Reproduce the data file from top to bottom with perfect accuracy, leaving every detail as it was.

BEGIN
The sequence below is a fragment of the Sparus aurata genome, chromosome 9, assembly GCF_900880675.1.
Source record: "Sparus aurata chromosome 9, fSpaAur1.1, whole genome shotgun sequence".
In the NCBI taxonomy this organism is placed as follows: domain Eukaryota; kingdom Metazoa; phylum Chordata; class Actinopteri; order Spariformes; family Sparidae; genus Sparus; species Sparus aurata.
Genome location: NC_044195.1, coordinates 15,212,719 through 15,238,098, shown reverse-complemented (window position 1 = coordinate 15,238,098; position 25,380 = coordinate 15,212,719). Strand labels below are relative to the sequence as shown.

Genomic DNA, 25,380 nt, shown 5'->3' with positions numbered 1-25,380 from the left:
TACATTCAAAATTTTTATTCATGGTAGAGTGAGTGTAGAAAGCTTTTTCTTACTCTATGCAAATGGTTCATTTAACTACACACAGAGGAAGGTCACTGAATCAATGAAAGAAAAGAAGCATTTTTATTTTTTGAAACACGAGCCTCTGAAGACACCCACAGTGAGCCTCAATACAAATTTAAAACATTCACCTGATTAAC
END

The sequence below is a fragment of the Sparus aurata genome, chromosome 9, assembly GCF_900880675.1.
Source record: "Sparus aurata chromosome 9, fSpaAur1.1, whole genome shotgun sequence".
In the NCBI taxonomy this organism is placed as follows: domain Eukaryota; kingdom Metazoa; phylum Chordata; class Actinopteri; order Spariformes; family Sparidae; genus Sparus; species Sparus aurata.
Genome location: NC_044195.1, coordinates 15,212,719 through 15,238,098, shown reverse-complemented (window position 1 = coordinate 15,238,098; position 25,380 = coordinate 15,212,719). Strand labels below are relative to the sequence as shown.

Genomic DNA, 25,380 nt, shown 5'->3' with positions numbered 1-25,380 from the left:
TACATTCAAAATTTTTATTCATGGTAGAGTGAGTGTAGAAAGCTTTTTCTTACTCTATGCAAATGGTTCATTTAACTACACACAGAGGAAGGTCACTGAATCAATGAAAGAAAAGAAGCATTTTTATTTTTTGAAACACGAGCCTCTGAAGACACCCACAGTGAGCCTCAATACAAATTTAAAACATTCACCTGATTAAC